My Family Care asks Sally: Flexible working seems to be the way of the future, but how are companies dealing with requests and what advice do you have for others who want to work flexibly?
61% of women want flexible working
In our "Why Women Leave Business" survey, we found that 61% of the women surveyed would like to work flexibly. The top three reasons given for this were:
- Family commitments
- Work/life balance
- Because they were more productive when working from home.
Companies are positively adapting to the increased awareness of flexible working and most have polices in place, with some larger organisations having agile working for all; only 18% of the Professional and Financial Services businesses we surveyed do not offer flexible working. We advise businesses to really try and accommodate all flexible working requests.
Cultural change needed
The main issue, I believe, is less about how companies deal with flexible working, but more about removing the stigma attached to it. Too often, flexible working results in a career penalty and this needs to change.
As soon as you ask to work flexibly, it is often perceived that you are "sacrificing" your career to have a better work/life balance. In businesses renowned for long hours, even leaving on time can call into question your commitment to the job.
Lots of businesses have a culture of presenteeism, where your dedication to your role and career is measured by your time in the office, rather than how productive you are. These types of companies tend not to lend themselves to flexible working, resulting in individuals leaving to join more agile businesses. This too could be contributing to a lack of women progressing to senior levels.
Men and senior leaders - paving the way
There is also a stereotype that it is only women with children who want to work flexibly, which - in this modern day - is not the case. More men should be able, and encouraged, to adopt flexible working arrangements and businesses need to be more open about how their employees in senior positions are working flexibly in order to make it acceptable for the rest of the business to do so.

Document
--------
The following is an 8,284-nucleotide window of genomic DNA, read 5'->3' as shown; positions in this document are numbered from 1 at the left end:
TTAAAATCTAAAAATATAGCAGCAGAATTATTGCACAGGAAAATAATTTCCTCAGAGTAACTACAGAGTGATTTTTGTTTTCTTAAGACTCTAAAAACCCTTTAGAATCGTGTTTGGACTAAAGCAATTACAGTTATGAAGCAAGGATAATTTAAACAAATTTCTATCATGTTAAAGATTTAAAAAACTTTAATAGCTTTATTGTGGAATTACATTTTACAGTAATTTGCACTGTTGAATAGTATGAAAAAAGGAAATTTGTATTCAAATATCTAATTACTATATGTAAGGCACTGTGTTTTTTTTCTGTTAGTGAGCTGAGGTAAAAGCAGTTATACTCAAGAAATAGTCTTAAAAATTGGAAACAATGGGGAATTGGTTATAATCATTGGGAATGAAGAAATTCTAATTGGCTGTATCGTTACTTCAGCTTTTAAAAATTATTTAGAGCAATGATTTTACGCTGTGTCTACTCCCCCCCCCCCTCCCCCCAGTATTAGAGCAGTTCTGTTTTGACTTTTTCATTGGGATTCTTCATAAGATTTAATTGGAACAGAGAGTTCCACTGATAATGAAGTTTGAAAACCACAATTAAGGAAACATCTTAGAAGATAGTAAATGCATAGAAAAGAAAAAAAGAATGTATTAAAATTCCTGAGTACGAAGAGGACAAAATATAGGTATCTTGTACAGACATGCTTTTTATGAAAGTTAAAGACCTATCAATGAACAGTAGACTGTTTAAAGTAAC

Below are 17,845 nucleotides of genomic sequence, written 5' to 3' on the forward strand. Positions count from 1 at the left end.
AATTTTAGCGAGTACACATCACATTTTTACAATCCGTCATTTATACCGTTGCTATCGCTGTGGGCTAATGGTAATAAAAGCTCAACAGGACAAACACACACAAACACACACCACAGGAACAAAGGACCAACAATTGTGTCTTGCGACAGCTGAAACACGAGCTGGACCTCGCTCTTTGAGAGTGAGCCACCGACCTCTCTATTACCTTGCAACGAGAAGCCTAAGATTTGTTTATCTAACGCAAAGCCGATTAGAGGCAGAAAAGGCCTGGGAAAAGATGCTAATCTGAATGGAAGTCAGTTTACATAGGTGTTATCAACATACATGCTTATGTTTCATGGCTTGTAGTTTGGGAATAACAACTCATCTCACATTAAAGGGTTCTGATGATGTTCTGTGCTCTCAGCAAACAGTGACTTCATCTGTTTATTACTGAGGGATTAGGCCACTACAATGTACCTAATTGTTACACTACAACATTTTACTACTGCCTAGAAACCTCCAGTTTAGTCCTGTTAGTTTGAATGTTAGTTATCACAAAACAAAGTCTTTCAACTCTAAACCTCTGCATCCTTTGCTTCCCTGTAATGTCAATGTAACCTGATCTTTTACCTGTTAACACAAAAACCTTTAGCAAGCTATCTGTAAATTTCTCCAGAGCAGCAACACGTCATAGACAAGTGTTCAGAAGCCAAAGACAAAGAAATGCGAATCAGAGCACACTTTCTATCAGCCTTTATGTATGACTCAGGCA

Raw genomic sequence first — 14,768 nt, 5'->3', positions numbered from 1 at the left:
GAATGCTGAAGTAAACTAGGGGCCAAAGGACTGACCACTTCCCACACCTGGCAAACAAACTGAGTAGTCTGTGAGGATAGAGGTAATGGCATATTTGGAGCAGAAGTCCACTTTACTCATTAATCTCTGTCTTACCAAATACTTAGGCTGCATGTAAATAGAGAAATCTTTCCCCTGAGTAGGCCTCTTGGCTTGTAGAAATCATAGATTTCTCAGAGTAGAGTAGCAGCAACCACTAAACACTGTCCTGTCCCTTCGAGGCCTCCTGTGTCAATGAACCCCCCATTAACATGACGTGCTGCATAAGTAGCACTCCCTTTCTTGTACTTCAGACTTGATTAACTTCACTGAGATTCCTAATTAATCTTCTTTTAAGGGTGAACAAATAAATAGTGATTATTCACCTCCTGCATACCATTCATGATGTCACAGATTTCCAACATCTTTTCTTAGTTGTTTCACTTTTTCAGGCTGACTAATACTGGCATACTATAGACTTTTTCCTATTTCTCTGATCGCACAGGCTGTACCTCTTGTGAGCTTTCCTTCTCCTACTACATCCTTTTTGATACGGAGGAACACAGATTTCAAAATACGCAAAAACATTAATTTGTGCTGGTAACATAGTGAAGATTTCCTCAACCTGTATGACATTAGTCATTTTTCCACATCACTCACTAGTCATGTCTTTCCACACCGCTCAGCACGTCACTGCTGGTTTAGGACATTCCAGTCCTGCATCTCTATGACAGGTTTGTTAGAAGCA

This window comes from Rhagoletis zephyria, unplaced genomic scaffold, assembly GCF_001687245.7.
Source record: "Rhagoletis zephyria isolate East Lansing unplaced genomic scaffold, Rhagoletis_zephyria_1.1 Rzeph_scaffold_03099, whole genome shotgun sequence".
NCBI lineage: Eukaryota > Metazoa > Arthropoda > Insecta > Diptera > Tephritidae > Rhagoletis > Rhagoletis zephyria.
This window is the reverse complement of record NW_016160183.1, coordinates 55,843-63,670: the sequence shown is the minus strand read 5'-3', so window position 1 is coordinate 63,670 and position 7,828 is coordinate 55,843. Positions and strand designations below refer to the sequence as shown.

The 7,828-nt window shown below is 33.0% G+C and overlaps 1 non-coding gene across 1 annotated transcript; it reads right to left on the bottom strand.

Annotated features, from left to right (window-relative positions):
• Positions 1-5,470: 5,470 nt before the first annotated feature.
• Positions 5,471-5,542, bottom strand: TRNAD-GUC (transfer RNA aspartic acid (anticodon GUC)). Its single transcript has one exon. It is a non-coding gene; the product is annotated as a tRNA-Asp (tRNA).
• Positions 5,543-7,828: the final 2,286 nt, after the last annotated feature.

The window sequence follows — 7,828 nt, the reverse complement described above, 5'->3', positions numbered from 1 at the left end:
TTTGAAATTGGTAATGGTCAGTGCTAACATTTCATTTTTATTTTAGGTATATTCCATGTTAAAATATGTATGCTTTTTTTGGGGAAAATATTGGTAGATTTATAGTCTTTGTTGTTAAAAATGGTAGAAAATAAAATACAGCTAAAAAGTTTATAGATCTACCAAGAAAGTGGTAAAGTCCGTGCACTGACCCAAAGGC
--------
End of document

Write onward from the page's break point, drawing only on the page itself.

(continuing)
Businesses need to remove the negativity around flexible working to allow them to really move forward.
So what can businesses do to remove the stigma?
- Profile senior leaders who are working flexibly;
- Promote people who work on a part-time basis to send a message to the business that you can still be effective and progress when working flexibly;
- Promote agile working options, including:
- Flexible hours - shifting hours to suit your day,
- Working remotely/from home,
- Compressed hours,
- Adapting the office space to suit individuals - quiet pods, tech areas etc.
- Encourage the management team to work flexibly as it sets a positive precedent. Some businesses are encouraging their employees to work from home once a week or fortnight, and senior leaders must take part in order to show their employees that it is ok for them to do this too.
How to broach a request
Asking about flexible working is daunting for many reasons, and we recommend that you approach the situation in the same way you would approach any business issue:
- Before the meeting, outline the reasons why you want to work, and the different ways in which you could work, flexibly. Look to others around the business who are working in an agile way and ask them how they make it work. Also ask them what advice they would give you - these real life case studies can be invaluable.
- Write a list of the changes that working flexibly may have on your role, your team and your clients. Once you have done this, look to see how these changes can be mitigated, and how both you and the business could work better together to ensure that the transition towards working more flexibly is as smooth as possible.
- You must also keep in mind that you need to be prepared to be open to different options as the way you may want to work flexibly might not work for the company in the first instance. Compromise may be required.
- Make sure you give the person you are speaking with sufficient notice that you want to talk to them about flexible working. This allows them time to think about it, prepare themselves and potentially get the information they believe might be useful. Often, if you raise the matter without fair warning, the knee-jerk reaction is to reject it before it has been fairly considered.
Sally Clare, Head of Diversity Services, Ambition+